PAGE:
The twin gorillas of word processing, Microsoft Word and Writer, impose a writing experience often counter to the needs of people who actually write, as opposed to people who generate business correspondence. There are many alternatives targeted at prose-crafters, most of them dreadful (more on those in a moment) but the two standouts are Scrivener for Mac OS X and RoughDraft for Windows, simple, straightforward, laser-guided writing software.

Scrivener has more features and eye candy, and carries a $35 price tag. RoughDraft is simpler and free of charge.

I shall check out RoughDraft immediately.

Unlimited public transport access

Exploration is about the most useful activity a writer can indulge in.

Didn't I already post about this? Public transport rocks for getting the writing down on paper, but this article also points out that a trip can also provide you with new sights and new material.

Saturday, February 24, 2007

TV - Inside and Backstage

So, this post by Denis McGrath over at Dead Things on Sticks is filled with optimism about what it's like to be working on a TV series. Some choice quotes:

Somebody once said that when you're doing TV, six is a mint; thirteen is a stretch; twenty-two is a war.

Somebody - it may have been my father - said years ago that one of the best ways to gauge the quality of a work experience is: Am I still learning? And the answer here is definitely, absolutely, yes.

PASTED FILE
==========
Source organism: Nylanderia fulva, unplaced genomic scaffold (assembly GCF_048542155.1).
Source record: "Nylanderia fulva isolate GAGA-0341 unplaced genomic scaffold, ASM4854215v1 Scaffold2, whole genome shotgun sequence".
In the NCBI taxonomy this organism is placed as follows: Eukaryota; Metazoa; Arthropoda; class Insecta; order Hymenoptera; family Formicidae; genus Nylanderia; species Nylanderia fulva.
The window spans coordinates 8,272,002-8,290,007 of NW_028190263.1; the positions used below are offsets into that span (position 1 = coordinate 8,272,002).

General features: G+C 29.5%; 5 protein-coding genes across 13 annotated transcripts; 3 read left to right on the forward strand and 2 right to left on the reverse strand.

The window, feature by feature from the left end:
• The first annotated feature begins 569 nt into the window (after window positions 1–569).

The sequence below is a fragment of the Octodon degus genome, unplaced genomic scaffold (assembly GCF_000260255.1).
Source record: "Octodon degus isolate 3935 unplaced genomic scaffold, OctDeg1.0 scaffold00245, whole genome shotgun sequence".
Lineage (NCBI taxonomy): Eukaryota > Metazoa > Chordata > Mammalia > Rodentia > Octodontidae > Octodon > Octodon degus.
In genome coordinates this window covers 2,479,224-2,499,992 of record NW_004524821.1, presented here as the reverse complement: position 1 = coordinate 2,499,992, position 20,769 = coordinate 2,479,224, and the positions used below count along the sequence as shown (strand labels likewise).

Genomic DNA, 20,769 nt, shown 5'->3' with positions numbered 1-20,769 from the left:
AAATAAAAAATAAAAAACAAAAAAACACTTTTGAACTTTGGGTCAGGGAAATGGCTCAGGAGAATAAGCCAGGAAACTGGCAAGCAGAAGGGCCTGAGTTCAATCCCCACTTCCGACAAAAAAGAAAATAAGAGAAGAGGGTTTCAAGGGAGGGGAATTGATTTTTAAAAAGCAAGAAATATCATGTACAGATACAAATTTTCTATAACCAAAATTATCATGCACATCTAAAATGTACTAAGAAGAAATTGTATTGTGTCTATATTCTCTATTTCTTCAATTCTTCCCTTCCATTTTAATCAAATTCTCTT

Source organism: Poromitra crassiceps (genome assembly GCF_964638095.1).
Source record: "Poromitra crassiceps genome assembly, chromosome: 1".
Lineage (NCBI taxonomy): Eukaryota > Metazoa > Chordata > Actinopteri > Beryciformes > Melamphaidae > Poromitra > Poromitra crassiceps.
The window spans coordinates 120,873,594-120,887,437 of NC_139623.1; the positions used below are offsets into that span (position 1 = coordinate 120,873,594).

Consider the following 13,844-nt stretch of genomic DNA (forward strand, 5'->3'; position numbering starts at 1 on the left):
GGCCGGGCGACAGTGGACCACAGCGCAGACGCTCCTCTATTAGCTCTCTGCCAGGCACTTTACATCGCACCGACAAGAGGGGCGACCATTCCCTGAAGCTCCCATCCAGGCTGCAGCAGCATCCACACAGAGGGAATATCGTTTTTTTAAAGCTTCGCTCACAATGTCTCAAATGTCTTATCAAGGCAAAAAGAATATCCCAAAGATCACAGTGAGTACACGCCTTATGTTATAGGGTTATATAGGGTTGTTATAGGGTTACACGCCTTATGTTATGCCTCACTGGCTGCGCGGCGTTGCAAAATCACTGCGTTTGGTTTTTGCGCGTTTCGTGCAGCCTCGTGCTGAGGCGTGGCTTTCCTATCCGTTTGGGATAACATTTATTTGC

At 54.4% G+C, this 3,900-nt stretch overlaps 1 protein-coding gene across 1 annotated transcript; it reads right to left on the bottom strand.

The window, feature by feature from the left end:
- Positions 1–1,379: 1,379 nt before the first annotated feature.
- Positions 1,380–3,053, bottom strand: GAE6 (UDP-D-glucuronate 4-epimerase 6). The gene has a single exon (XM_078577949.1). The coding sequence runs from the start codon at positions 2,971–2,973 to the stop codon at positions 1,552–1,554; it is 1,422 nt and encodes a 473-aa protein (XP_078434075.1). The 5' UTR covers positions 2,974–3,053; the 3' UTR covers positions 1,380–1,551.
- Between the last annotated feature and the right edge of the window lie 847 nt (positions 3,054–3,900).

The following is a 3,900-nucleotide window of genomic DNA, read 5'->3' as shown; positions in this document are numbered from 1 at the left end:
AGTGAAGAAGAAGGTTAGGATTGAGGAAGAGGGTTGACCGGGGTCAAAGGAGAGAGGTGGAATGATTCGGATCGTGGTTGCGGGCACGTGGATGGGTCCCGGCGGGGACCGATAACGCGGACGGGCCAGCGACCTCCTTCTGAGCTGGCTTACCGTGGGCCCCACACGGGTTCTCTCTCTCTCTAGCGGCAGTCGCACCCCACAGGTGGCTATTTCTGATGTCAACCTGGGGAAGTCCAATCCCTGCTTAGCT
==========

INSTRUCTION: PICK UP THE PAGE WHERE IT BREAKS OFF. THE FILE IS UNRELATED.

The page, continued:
... when you have professional actors, who really read the script, try to work their way through it and are trying to work with you to make it better, here is the single greatest thing they do:

They never let you get away with anything.

There's a whole lot more, including a section on the interplay between writers and directors which introduces the concept of "The Trade."

The Trade is where you look at the scene as it was shot and you suss out what was gained and what was lost. If you're lucky, you can make peace with what the director added and paper over or accept what was lost.

There is much wisdom here.

The Limit - working in longhand

The final polish is going smoothly but slowly. I'm making longhand notes, and I'm up to page 70 (out of 98). Then typing in the corrections, making final editorial decisions, and the proof and spell.

I've made an odd structural discovery that's going to necessitate a major costume change for one character in this last part of the script. Also, looking forward to the big & completely father-son scene that I'm going to have to create.

Jodi, thanks for the thought in the previous post.

Google - not just a verb, it's a monolith

Have I saved myself from wasting an hour a day online?

In the last 24 hours, I've created a gmail account, set up a Google Reader page, and swapped the blog over to the new googlised version.

I'm fairly happy with Reader. I've tried rss aggregators before, but the fact I'm on dial-up has meant they haven't been worth the time (I follow a lot of blogs, and that makes the search time very slow). Reader seems to have a few issues with creating folders (it's not intuitive or all that easy) and with marking everything as read (as far as I can tell, you can't do it). However, I'll keep exploring it.

[Edit: Ah-hah! Marking something as read is as easy as pressing the spacebar a couple of times.]

Also, thanks to Lee for fixing my PC. I'm now using the internet at normal speed again.